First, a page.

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The Two Noble Kinsmen
Act 2, scene 6

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Characters in the Play

Entire Play

The Two Noble Kinsmen, derived from Chaucer’s Canterbury Tales, begins as Athens defeats Thebes in war. Arcite and Palamon, Theban knights…

Prologue

The audience is welcomed to the play’s opening performance. The speaker apologizes for its inferiority to Chaucer, whose tale provides…

Act 1, scene 1

The wedding procession of Duke Theseus and his Amazonian bride Hippolyta is interrupted by three weeping queens whose dead kings…

Act 1, scene 2

Two noble cousins, Palamon and Arcite, discuss leaving Thebes, where the reign of their despised uncle Creon has corrupted the…

Act 1, scene 3

Pirithous leaves Athens to join Theseus in Thebes. Hippolyta and Emilia praise the strength of the bond between the two…

Act 1, scene 4

A victorious Theseus bids farewell to the three queens just as Palamon and Arcite are brought in wounded on stretchers….

Act 1, scene 5

The three queens take farewell of each other as the bodies of their dead husbands are carried off for separate…

Act 2, scene 1

The keeper of a jail in Athens discusses the terms of his daughter’s dowry with her wooer. The daughter enters…

Act 2, scene 2

Palamon and Arcite, after lamenting their prospect of lifelong imprisonment, rejoice that they are imprisoned together where nothing can ever…

Act 2, scene 3

Arcite decides he will not leave Athens and Emilia. Countrymen enter talking about their plans to dance at a May…

Act 2, scene 4

The jailer’s daughter, having fallen in love with Palamon, decides to find a way to free him from prison in…

Act 2, scene 5

Arcite, having won the competition disguised as a poor gentleman, is made an attendant upon Emilia. He and the other…

Act 2, scene 6

The jailer’s daughter, having set Palamon free and sent him off to await her in the woods, plans to bring…

Act 3, scene 1

Arcite, now Emilia’s attendant, is confronted by a still-shackled Palamon in the woods where the court is celebrating May Day….

Act 3, scene 2

The jailer’s daughter, unable to find Palamon, fearing that he has been eaten by wild animals and that her father…

Act 3, scene 3

Arcite brings Palamon food, wine, and files. He promises to return in two hours bringing swords and armor for their…

Act 3, scene 4

The jailer’s daughter, convinced that Palamon is dead and that her father will be hanged, begins to hallucinate.

Act 3, scene 5

The countrymen and the schoolmaster gather for the morris dance to be performed for Duke Theseus. When the countrywomen arrive,…

Act 3, scene 6

Arcite arrives in the forest with armor and swords. The two cousins dress each other in armor and prepare as…

Act 4, scene 1

The jailer receives the news that he and his daughter have been pardoned for Palamon’s escape, but that his daughter…

Act 4, scene 2

Emilia examines miniature portraits of Palamon and Arcite and is unable to choose between them. Theseus, hearing descriptions of the…

Act 4, scene 3

The jailer’s daughter is diagnosed by the doctor as suffering from love melancholy. He prescribes that the daughter’s wooer, who…

Act 5, scene 1

In preparation for the coming confrontation, Arcite and his companion knights pray for victory at the altar of Mars; Palamon…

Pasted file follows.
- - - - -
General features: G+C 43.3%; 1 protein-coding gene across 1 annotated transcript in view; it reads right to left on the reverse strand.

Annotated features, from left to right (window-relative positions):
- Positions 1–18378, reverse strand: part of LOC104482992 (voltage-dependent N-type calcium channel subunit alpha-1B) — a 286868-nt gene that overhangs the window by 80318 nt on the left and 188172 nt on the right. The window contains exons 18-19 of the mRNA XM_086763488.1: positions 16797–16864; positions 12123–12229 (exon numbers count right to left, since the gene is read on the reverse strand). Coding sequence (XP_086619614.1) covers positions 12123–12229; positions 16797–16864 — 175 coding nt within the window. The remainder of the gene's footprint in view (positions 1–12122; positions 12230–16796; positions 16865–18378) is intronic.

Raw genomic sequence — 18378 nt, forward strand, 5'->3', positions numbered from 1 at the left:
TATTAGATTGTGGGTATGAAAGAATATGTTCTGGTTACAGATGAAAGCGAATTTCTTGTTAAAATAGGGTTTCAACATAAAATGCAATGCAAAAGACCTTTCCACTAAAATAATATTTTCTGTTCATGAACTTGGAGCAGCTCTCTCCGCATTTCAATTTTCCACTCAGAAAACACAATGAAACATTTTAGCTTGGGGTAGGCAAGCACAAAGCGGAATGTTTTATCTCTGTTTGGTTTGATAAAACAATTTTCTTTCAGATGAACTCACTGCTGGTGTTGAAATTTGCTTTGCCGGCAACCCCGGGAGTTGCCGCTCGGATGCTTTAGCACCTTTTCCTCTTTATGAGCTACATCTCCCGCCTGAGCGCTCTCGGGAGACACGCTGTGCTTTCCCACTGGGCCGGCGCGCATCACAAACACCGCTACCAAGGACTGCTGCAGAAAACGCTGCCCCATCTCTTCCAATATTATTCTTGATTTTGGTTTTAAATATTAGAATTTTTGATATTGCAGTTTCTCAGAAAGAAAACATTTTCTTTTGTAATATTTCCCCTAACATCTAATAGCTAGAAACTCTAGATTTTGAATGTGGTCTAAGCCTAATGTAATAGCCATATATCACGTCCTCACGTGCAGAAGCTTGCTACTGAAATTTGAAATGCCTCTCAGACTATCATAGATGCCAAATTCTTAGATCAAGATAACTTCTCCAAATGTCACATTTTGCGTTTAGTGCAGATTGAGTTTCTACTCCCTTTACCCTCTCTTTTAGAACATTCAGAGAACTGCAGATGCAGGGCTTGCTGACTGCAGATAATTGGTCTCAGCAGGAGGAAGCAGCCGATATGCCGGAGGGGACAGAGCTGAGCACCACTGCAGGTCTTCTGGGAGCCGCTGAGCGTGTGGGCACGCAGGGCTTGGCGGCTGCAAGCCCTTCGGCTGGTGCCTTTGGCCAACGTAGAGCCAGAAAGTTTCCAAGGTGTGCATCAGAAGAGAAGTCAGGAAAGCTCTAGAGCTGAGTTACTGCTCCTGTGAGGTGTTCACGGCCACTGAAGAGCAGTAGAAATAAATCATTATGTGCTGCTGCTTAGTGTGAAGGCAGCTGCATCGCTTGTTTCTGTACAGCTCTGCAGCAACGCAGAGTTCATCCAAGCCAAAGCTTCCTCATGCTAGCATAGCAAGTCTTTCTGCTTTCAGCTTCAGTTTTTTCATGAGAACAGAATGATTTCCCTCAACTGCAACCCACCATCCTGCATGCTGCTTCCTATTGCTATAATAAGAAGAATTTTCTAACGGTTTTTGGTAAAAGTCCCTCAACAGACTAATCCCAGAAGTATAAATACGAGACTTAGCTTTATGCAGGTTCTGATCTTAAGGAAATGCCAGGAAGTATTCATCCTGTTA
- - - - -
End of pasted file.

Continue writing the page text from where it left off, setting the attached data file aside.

Act 5, scene 2

The doctor observes the jailer’s daughter with the wooer pretending to be Palamon, and declares that she will soon be…

Act 5, scene 3

Emilia listens to the sounds of the combat as first one contestant and then the other seems to be winning….

Act 5, scene 4

As Palamon puts his head on the block for his beheading, word comes that Arcite has been crushed by his…

Epilogue

The speaker bids the audience farewell, hoping that the play has pleased them.

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Scene 6
Enter Jailer’s Daughter alone.

DAUGHTER 
 Let all the dukes and all the devils roar!
 He is at liberty. I have ventured for him,
 And out I have brought him; to a little wood
 A mile hence I have sent him, where a cedar
5 Higher than all the rest spreads like a plane
 Fast by a brook, and there he shall keep close
 Till I provide him files and food, for yet
 His iron bracelets are not off. O Love,
 What a stout-hearted child thou art! My father
10 Durst better have endured cold iron than done it.

97
The Two Noble Kinsmen
ACT 2. SC. 6

 I love him beyond love and beyond reason
 Or wit or safety. I have made him know it;
 I care not, I am desperate. If the law
 Find me and then condemn me for ’t, some wenches,
15 Some honest-hearted maids, will sing my dirge
 And tell to memory my death was noble,
 Dying almost a martyr. That way he takes
 I purpose is my way too. Sure he cannot
 Be so unmanly as to leave me here.
20 If he do, maids will not so easily
 Trust men again. And yet he has not thanked me
 For what I have done; no, not so much as kissed me,
 And that, methinks, is not so well; nor scarcely
 Could I persuade him to become a free man,
25 He made such scruples of the wrong he did
 To me and to my father. Yet I hope,
 When he considers more, this love of mine
 Will take more root within him. Let him do
 What he will with me, so he use me kindly;
30 For use me so he shall, or I’ll proclaim him,
 And to his face, no man. I’ll presently
 Provide him necessaries and pack my clothes up,
 And where there is a path of ground I’ll venture,
 So he be with me. By him like a shadow
35 I’ll ever dwell. Within this hour the hubbub
 Will be all o’er the prison. I am then
 Kissing the man they look for. Farewell, father!
 Get many more such prisoners and such daughters,
 And shortly you may keep yourself. Now to him.
She exits.